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Rail-trail study: Doing something better than nothing

A local not-for-profit organization unveiled a study last night that shows a recreational path between Lake Placid and Tupper Lake would be more beneficial to the economy than extending the scenic rail line to Tupper Lake.

But creating a multi-use trail connecting the three Tri-Lakes communities would also be more costly.

AdkAction is a nonpartisan, not-for-profit based in Saranac Lake. The group commissioned the study in order to examine the construction costs and economic impacts of either extending the scenic railway or converting it to a recreational corridor for skiers, snowmobilers, hikers and bikers.

The group's chairman, David Wolff, says one thing is clear following the release of the study: doing something is better than doing nothing.

"Either option is a positive economic plus for the communities - so pick one," he said. "Do something. Don't let it just lie foul."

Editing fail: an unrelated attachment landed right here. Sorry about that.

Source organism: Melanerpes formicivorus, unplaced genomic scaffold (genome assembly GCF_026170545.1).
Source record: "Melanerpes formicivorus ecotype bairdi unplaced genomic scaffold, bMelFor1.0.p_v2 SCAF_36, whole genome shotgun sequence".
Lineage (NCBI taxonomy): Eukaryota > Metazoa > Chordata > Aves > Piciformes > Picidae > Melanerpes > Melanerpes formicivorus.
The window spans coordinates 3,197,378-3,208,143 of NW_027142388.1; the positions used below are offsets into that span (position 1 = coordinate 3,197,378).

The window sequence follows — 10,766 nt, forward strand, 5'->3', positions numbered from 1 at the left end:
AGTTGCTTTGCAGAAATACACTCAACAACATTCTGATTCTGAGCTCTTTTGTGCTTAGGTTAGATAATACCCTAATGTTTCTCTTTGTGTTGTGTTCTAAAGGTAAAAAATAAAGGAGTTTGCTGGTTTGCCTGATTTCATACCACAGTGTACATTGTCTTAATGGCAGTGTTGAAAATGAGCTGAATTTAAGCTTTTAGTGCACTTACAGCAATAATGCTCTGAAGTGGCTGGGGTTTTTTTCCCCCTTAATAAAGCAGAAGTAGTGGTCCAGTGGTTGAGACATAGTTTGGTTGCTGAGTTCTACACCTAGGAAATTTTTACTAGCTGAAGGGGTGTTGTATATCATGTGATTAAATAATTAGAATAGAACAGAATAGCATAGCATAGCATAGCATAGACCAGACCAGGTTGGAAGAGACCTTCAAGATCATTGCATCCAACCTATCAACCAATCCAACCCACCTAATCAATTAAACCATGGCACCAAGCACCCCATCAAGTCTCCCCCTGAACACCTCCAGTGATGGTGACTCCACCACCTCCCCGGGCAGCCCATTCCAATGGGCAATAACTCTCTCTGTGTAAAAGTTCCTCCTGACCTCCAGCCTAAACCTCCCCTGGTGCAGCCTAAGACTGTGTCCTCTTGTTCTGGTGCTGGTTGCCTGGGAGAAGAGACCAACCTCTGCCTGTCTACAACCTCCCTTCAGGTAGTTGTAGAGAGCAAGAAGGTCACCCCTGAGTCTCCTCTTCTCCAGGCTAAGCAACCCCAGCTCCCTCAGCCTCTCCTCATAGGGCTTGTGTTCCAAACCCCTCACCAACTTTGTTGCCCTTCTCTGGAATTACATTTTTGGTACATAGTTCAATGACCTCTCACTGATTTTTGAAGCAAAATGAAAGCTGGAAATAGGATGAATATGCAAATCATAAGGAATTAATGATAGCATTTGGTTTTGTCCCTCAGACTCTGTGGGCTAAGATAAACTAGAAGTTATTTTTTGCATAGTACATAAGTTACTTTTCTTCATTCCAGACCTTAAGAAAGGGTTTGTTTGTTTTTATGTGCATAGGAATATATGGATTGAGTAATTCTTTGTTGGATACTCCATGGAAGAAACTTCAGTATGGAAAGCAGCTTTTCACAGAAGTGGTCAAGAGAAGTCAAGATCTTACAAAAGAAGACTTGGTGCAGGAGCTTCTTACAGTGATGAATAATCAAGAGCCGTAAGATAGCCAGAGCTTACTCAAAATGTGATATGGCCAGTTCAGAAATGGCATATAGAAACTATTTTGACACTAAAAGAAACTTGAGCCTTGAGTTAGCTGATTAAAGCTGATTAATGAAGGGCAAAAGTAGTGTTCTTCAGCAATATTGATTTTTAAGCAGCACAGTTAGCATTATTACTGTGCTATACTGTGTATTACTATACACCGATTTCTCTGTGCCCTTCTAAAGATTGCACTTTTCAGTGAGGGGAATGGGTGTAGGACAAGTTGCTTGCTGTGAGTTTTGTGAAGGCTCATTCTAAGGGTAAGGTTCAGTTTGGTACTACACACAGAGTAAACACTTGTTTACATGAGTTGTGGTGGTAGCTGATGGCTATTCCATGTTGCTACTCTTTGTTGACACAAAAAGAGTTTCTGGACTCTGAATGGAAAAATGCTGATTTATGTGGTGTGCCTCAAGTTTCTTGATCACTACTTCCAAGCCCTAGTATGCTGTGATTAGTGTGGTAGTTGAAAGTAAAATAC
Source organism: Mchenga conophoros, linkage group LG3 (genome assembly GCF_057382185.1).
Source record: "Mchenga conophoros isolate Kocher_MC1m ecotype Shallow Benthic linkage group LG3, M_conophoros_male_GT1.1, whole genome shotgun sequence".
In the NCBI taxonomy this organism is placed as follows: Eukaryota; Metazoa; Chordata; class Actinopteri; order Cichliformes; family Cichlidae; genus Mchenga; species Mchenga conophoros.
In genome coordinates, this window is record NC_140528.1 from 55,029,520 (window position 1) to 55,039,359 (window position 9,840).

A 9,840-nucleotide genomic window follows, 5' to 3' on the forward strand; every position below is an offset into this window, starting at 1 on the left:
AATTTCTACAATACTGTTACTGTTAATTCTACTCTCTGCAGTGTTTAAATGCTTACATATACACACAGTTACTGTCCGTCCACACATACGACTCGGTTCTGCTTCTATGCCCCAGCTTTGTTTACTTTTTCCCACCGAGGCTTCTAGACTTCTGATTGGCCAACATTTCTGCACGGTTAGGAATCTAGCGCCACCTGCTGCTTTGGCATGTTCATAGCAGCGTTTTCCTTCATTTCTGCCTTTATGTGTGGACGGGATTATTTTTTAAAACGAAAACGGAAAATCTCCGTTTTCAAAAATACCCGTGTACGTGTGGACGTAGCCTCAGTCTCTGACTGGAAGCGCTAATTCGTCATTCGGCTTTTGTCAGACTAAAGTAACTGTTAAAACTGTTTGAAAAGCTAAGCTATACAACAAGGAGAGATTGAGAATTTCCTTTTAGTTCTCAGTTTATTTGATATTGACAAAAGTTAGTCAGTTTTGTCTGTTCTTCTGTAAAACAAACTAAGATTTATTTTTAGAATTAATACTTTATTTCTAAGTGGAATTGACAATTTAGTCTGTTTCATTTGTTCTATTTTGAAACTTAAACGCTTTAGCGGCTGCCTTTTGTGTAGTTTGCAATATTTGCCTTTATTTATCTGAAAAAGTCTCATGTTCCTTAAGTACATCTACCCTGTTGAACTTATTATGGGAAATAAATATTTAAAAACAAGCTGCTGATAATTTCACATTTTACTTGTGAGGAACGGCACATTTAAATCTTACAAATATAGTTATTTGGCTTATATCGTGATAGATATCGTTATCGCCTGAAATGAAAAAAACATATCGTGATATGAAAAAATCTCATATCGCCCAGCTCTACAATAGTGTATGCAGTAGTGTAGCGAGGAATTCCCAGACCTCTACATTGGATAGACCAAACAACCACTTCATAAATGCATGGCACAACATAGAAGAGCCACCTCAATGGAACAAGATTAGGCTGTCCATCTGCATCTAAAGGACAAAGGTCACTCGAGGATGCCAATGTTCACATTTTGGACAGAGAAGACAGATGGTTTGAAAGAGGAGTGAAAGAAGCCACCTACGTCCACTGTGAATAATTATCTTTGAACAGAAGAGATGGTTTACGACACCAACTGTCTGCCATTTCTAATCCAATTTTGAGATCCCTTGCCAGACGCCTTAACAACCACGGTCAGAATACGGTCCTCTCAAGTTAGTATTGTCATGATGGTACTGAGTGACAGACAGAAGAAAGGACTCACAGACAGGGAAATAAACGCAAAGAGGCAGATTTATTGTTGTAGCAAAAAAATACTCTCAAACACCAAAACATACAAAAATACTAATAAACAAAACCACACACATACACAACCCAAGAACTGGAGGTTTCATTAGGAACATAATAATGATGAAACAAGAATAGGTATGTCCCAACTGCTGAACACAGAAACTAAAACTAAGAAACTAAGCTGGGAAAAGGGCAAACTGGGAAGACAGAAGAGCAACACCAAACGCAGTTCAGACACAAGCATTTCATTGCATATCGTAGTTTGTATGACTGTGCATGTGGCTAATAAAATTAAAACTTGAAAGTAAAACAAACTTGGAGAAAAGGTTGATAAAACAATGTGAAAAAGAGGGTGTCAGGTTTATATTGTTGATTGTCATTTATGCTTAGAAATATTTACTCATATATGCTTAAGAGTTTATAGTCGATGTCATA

The rail corridor has been a hot topic in the Tri-Lakes region for years.

Supporters of the railway say the Adirondack Scenic Railroad is a significant tourist attraction that would benefit from overhauling the unused rail line between Saranac Lake and Tupper Lake.

Opponents of the railroad say more tourists would flock to the Tri-Lakes if the corridor could be used for a variety of recreational opportunities.

The study was conducted by Camoin Associates and Barton & Logudice.

Barton & Logudice utilized existing state Department of Transportation documentation and studied similar conversion projects in New York to establish construction costs for three scenarios: upgrading the line between Tupper Lake and Lake Placid; permanently converting the rail line to a multi-use, recreational path; and temporarily converting the line to a trail and storing the rails for possible future use.

Ted Kolankowski is senior land use planner for Barton & Logudice.

"What we tried to do in the estimates is develop a consistent basis for all three scenarios," he said. "We couldn't really base it on actual local numbers or numbers that somebody gave us - we tried to base it on national indexes that were reliable, that we use commonly when we're doing our own estimates."

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